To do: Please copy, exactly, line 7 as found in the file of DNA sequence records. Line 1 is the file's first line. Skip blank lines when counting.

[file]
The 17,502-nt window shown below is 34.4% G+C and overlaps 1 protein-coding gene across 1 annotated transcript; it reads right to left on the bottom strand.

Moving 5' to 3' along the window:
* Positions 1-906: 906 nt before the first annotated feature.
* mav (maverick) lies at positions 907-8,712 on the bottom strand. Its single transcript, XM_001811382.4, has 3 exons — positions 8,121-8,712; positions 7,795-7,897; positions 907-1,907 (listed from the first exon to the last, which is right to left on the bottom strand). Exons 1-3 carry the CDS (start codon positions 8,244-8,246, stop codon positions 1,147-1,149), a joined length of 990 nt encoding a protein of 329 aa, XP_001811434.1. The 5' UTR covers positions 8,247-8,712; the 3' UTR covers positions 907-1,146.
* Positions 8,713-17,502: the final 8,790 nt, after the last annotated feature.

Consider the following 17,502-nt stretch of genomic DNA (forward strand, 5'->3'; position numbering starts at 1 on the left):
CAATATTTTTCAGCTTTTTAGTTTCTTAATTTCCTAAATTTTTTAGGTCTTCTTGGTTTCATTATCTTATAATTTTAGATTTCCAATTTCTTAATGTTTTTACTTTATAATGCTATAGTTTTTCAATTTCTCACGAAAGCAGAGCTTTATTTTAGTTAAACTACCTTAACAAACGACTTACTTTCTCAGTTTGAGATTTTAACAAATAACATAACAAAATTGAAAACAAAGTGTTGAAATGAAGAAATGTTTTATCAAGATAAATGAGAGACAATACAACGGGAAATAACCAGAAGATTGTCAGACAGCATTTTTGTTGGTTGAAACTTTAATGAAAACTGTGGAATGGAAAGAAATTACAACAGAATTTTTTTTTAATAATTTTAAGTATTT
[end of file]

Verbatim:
CAATATTTTTCAGCTTTTTAGTTTCTTAATTTCCTAAATTTTTTAGGTCTTCTTGGTTTCATTATCTTATAATTTTAGATTTCCAATTTCTTAATGTTTTTACTTTATAATGCTATAGTTTTTCAATTTCTCACGAAAGCAGAGCTTTATTTTAGTTAAACTACCTTAACAAACGACTTACTTTCTCAGTTTGAGATTTTAACAAATAACATAACAAAATTGAAAACAAAGTGTTGAAATGAAGAAATGTTTTATCAAGATAAATGAGAGACAATACAACGGGAAATAACCAGAAGATTGTCAGACAGCATTTTTGTTGGTTGAAACTTTAATGAAAACTGTGGAATGGAAAGAAATTACAACAGAATTTTTTTTTAATAATTTTAAGTATTT